I can’t picture things in my mind. I didn’t realize that was unusual

“People with aphantasia can’t mentally visualize things. Mental imagery is a spectrum, and we lie outside it, in the dark”

Shayla Love reports for The Guardian:

“I discovered I had aphantasia by accident. When you live your entire life without a ‘mind’s eye’, it seems completely normal to visualize nothing when remembering people and places, or imagining the future.

Two years ago, I wrote an article about pupillometry, or the measurement of a person’s pupils to infer their cognitive state. Joel Pearson, a psychologist and neuroscientist at the University of New South Wales, was trying to use pupils as a biomarker to assess aphantasia, a condition thought to affect about 3.9% of people.

A quick at-home test for aphantasia, I learned, was called the red star or red apple test. Close your eyes and picture a red apple. How well can you see the apple visually on a scale of 1 to 5, with 1 being the most vivid? Can you see its color, shape and the length of the stem? Is it a bit hazy, coming in and out of focus? For me, I saw nothing – no fuzzy outline, no hint of any image at all. While working on my story, I thought, ‘Well, no one can really see an apple when they close their eyes. It’s just a metaphor.’ Then, I asked some friends. Not everyone was a 1, but most could see between 1 and 4. (There’s also a more official questionnaire, called the Vividness of Visual Imagery Questionnaire, or the VVIQ.) …”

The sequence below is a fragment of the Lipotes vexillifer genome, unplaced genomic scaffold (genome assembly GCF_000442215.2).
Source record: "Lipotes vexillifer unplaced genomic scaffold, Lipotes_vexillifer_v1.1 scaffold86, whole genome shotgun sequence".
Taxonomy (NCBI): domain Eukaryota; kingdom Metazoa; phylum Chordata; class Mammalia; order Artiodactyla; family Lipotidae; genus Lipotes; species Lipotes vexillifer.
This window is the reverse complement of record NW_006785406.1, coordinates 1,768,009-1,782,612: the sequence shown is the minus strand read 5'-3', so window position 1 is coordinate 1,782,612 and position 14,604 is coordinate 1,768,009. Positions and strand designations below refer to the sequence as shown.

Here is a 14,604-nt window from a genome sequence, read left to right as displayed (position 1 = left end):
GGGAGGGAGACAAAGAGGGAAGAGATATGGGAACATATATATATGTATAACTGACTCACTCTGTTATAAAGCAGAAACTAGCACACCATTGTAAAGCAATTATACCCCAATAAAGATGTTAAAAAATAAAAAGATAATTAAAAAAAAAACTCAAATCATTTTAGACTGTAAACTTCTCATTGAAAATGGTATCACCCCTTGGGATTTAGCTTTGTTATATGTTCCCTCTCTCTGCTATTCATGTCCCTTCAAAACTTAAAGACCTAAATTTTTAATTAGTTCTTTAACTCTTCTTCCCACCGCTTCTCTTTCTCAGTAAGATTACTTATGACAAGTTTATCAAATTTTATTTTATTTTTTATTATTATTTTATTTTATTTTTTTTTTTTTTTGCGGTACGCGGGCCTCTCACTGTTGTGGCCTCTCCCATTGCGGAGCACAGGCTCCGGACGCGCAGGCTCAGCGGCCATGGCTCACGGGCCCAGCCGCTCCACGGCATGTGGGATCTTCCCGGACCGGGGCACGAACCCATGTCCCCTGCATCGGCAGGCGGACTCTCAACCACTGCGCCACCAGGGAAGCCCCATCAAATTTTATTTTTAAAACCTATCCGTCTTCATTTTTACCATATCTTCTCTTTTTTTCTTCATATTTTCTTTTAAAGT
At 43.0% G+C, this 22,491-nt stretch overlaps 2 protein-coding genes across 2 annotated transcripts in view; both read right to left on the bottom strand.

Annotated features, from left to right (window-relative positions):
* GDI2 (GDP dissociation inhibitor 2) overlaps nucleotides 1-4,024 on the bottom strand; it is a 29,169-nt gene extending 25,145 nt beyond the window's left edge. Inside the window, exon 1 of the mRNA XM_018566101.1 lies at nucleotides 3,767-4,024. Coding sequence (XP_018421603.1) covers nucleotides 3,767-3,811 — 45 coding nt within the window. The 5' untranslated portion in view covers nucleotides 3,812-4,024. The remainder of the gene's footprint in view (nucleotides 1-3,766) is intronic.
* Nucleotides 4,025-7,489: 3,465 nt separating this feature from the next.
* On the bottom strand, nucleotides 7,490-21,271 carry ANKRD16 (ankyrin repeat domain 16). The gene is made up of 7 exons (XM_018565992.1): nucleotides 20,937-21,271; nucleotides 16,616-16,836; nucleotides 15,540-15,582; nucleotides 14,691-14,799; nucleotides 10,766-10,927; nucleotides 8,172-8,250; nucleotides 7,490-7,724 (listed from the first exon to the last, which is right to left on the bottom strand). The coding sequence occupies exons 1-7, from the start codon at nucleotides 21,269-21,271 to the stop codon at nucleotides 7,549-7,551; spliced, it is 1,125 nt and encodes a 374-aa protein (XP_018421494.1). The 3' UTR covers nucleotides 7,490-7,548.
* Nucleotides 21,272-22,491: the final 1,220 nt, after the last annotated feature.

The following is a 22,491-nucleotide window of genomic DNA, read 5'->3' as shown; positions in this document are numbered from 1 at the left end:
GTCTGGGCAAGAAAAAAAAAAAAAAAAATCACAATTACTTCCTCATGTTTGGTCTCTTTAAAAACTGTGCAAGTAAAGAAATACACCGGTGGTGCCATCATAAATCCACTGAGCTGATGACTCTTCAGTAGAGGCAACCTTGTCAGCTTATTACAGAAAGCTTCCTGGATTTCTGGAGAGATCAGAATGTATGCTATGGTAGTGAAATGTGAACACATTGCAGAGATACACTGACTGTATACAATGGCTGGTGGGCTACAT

You can read more from here.

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